What is it with people who tentatively stick their toe in the pool, rather than jumping in and getting it all over with in one splash? When it comes to fishing in the Y-DNA gene pool, I think I've found the ones who can't seem to get past the toe-dipping stage: the ones who purchase the 12 marker Y-DNA test.
Admittedly, there is that slight matter of cost. I don't even remember what the price was, back when I had my husband and my brother tested. I'm sure it's more expensive now to do much more than that entry-level step. Taking a look at the main supplier of Y-DNA tests now, the Family Tree DNA company, I couldn't even find the current asking price for the 12 marker test.
They have to be selling it, though. Just yesterday I got yet another email announcement, breathlessly reporting that my husband had one more match on his Y-DNA results. Somebody has to be buying this stuff.
I'm glad FTDNA is currently steering customers clear of this entry level test. When I checked their website for current pricing, I noticed the first test in the Y-DNA product line was for the 37 marker test, along with this comment,
More markers mean more confidence. Our Y-DNA tests check for specific markers on the Y chromosome. 37 markers is a good place to start and can confirm close relationships.
Of course, their sales pitch is to "increase confidence" with even more markers tested, which translates into a cost above the $169 current asking price for the 37 marker test.
So how are people still buying the 12 marker test? In my book, it's virtually useless as a match. Admittedly, if you are a male descendent of the Smith line, and all the men who match you at the 12 level also boast Smith as a surname, well, that's reassuring. As far as things go in the Stevens camp, though, my husband currently has 1,375 matches at the 12 marker level, of whom only two share the same surname. The possibility that the closer of the two matches—an exact match—shares a common ancestor with my husband approaches 91%...as we approach a family tree reaching back twenty four generations.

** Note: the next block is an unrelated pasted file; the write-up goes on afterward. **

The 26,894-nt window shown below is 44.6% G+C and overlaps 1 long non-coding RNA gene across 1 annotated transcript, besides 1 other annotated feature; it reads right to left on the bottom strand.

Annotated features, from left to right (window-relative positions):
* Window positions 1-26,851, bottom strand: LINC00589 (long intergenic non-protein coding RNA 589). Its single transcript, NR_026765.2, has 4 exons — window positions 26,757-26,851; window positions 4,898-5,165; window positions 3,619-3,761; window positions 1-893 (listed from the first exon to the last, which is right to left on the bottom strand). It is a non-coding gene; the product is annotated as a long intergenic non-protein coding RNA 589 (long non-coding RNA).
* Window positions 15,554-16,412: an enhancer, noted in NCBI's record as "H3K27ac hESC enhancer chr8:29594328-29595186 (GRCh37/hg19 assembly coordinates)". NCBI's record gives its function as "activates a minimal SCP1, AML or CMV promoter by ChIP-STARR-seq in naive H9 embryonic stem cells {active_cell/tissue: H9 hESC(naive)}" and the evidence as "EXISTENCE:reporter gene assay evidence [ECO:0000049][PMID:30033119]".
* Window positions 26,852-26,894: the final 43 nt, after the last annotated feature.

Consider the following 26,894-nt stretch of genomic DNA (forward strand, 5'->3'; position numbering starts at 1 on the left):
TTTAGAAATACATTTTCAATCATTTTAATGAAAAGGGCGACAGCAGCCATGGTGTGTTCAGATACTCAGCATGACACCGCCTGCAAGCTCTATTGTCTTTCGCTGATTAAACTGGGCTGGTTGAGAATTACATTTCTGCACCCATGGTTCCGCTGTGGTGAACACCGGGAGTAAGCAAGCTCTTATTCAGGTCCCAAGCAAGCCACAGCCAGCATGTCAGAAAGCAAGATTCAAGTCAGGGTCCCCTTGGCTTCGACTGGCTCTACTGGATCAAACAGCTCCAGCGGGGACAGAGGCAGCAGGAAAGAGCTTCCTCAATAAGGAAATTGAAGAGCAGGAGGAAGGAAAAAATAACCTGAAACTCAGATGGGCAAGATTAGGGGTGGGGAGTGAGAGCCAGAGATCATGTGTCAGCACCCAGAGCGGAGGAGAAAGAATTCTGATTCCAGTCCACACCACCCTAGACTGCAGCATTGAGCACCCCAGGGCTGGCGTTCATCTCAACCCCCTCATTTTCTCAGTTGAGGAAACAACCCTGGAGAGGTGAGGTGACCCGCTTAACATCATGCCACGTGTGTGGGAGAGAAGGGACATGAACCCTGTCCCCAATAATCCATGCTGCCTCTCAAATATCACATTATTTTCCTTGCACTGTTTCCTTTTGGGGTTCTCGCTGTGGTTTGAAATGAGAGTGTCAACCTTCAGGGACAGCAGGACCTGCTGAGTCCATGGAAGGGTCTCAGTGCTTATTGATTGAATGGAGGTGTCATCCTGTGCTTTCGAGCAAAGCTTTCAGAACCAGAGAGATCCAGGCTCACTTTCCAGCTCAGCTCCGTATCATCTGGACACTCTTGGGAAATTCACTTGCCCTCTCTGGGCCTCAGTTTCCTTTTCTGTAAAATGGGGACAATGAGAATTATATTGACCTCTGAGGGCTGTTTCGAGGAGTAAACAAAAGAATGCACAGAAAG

Granted, the 12 marker test has its place. Just last night, I was talking with a genealogist who was working on a case, muddling through paternity issues. Sure enough, one of the two men tested—at that measly 12 level—had a full house of matches sporting the same surname, while the other one with the questionable link to the same father, came up empty-handed. I suppose 12 can tell you that. If you're lucky. And apparently, the men in my life aren't that kind of lucky.
Ruling out wasn't the mode I had in mind when I started this genetic genealogy experiment. I wanted to know who we were related to. And to do that, you simply have to stand up and decide to jump in—feet first, wholeheartedly. Who knows whether any of those 1,375 matches on my husband's 12 marker list would turn out to be solid matches, if they hadn't been so tentative and had made a bigger splash with their testing strategy. Somehow, that tentative gesture with the mere 12 markers barely gets the door open—and yet concurrently opens the floodgates to get us inundated with essentially useless information.
If Family Tree DNA is really committed to upping their game to set 37 markers as their entry level for Y-DNA testing, they certainly have my enthusiastic support.
Above: "Still Life With Robin's Nest," 1863 oil on canvas by American artist, Fidelia Bridges; courtesy Wikipedia; in the public domain.